Wild salmon in the Broughton Archipelago, off the west coast of Canada's British Columbia, will be extinct within 10 years due to parasite contamination from fish farms, according to a study published in the journal Science.

"The impact is so severe that the viability of the wild salmon populations is threatened," said lead researcher Martin Krkosek, from the University of Alberta.

"The probability of extinction is 100 percent," Krkosek said, "and the only question is how long it is going to take."

Researchers compared the population numbers of different groups of salmon between 1970 and the present, depending on whether they had been exposed to aquaculture salmon farms or not. Using a computer model of population change over time, the researchers were able to show that exposure to fish farms was causing population growth of wild salmon to be "severely depressed."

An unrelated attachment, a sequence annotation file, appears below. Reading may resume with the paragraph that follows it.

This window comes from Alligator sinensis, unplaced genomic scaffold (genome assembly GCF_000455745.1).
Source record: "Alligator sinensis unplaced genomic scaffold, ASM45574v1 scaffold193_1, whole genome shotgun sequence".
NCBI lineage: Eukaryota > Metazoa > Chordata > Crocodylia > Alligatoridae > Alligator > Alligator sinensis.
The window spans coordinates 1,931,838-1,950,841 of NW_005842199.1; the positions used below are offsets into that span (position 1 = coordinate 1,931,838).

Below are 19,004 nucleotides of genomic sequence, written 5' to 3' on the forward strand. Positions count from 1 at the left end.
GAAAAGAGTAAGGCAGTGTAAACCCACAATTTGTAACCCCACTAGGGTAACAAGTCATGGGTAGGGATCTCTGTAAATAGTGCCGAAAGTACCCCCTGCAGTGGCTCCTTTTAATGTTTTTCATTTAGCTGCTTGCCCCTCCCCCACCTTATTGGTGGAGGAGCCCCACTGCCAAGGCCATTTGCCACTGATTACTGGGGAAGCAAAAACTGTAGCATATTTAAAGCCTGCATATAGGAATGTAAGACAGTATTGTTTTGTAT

The effect comes from sea lice, a parasite that naturally infects adult salmon in the open ocean. The lice infest the skin and muscle of salmon, and adult fish can carry them without suffering serious harm. Juvenile fish, however, have little defense against such infection and often become seriously sick or die as a result.

"Salmon farming breaks a natural law" by massing adult salmon in large open nets just offshore, said study co-author Alexandra Morton, director of the Salmon Coast Field Station.

"In the natural system, the youngest salmon are not exposed to sea lice because the adult salmon that carry the parasite are offshore. But fish farms cause a deadly collision between the vulnerable young salmon and sea lice. They are not equipped to survive this, and they don't," Morton said.

Young wild salmon are exposed to sea lice when they swim past salmon farms on their way from rivers to the open sea.

The researchers concluded that if measures are not taken to stop exposing young fish to sea lice, such as moving fish farms away from the paths of wild fish, wild salmon will be extinct in the archipelago within eight to 10 years.